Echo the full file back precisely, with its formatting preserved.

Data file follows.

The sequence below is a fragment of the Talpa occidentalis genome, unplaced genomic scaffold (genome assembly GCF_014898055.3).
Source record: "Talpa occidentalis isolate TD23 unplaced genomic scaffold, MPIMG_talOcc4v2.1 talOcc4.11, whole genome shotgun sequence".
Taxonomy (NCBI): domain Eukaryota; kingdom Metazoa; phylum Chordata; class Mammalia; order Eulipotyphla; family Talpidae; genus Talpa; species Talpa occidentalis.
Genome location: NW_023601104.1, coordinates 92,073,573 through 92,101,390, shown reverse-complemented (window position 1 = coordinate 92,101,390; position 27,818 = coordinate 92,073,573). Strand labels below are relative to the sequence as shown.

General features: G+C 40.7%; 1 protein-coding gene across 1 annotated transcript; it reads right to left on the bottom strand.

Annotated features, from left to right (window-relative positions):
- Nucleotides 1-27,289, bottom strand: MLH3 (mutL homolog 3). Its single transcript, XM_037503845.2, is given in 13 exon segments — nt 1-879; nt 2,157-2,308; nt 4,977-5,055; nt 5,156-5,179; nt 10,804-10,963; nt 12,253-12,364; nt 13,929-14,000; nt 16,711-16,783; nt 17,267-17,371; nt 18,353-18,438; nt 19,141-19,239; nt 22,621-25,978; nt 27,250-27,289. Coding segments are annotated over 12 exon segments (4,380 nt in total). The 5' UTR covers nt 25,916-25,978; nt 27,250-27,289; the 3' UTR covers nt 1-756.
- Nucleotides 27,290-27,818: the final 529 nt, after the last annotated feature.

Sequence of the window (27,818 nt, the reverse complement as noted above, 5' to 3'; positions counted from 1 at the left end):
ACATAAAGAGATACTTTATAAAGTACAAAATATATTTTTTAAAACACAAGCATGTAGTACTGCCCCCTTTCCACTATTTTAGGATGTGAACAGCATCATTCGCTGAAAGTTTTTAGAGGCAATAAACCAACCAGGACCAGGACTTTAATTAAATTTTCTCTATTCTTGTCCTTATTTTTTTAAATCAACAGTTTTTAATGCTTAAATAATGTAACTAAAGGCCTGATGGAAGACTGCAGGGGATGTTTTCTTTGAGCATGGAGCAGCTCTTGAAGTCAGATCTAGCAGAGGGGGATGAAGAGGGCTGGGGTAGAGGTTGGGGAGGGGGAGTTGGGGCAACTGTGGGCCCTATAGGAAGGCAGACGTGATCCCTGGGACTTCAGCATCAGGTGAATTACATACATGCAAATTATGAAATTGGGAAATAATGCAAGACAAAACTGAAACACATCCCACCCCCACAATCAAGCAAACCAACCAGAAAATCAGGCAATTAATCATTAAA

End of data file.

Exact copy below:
The sequence below is a fragment of the Talpa occidentalis genome, unplaced genomic scaffold (genome assembly GCF_014898055.3).
Source record: "Talpa occidentalis isolate TD23 unplaced genomic scaffold, MPIMG_talOcc4v2.1 talOcc4.11, whole genome shotgun sequence".
Taxonomy (NCBI): domain Eukaryota; kingdom Metazoa; phylum Chordata; class Mammalia; order Eulipotyphla; family Talpidae; genus Talpa; species Talpa occidentalis.
Genome location: NW_023601104.1, coordinates 92,073,573 through 92,101,390, shown reverse-complemented (window position 1 = coordinate 92,101,390; position 27,818 = coordinate 92,073,573). Strand labels below are relative to the sequence as shown.

General features: G+C 40.7%; 1 protein-coding gene across 1 annotated transcript; it reads right to left on the bottom strand.

Annotated features, from left to right (window-relative positions):
- Nucleotides 1-27,289, bottom strand: MLH3 (mutL homolog 3). Its single transcript, XM_037503845.2, is given in 13 exon segments — nt 1-879; nt 2,157-2,308; nt 4,977-5,055; nt 5,156-5,179; nt 10,804-10,963; nt 12,253-12,364; nt 13,929-14,000; nt 16,711-16,783; nt 17,267-17,371; nt 18,353-18,438; nt 19,141-19,239; nt 22,621-25,978; nt 27,250-27,289. Coding segments are annotated over 12 exon segments (4,380 nt in total). The 5' UTR covers nt 25,916-25,978; nt 27,250-27,289; the 3' UTR covers nt 1-756.
- Nucleotides 27,290-27,818: the final 529 nt, after the last annotated feature.

Sequence of the window (27,818 nt, the reverse complement as noted above, 5' to 3'; positions counted from 1 at the left end):
ACATAAAGAGATACTTTATAAAGTACAAAATATATTTTTTAAAACACAAGCATGTAGTACTGCCCCCTTTCCACTATTTTAGGATGTGAACAGCATCATTCGCTGAAAGTTTTTAGAGGCAATAAACCAACCAGGACCAGGACTTTAATTAAATTTTCTCTATTCTTGTCCTTATTTTTTTAAATCAACAGTTTTTAATGCTTAAATAATGTAACTAAAGGCCTGATGGAAGACTGCAGGGGATGTTTTCTTTGAGCATGGAGCAGCTCTTGAAGTCAGATCTAGCAGAGGGGGATGAAGAGGGCTGGGGTAGAGGTTGGGGAGGGGGAGTTGGGGCAACTGTGGGCCCTATAGGAAGGCAGACGTGATCCCTGGGACTTCAGCATCAGGTGAATTACATACATGCAAATTATGAAATTGGGAAATAATGCAAGACAAAACTGAAACACATCCCACCCCCACAATCAAGCAAACCAACCAGAAAATCAGGCAATTAATCATTAAA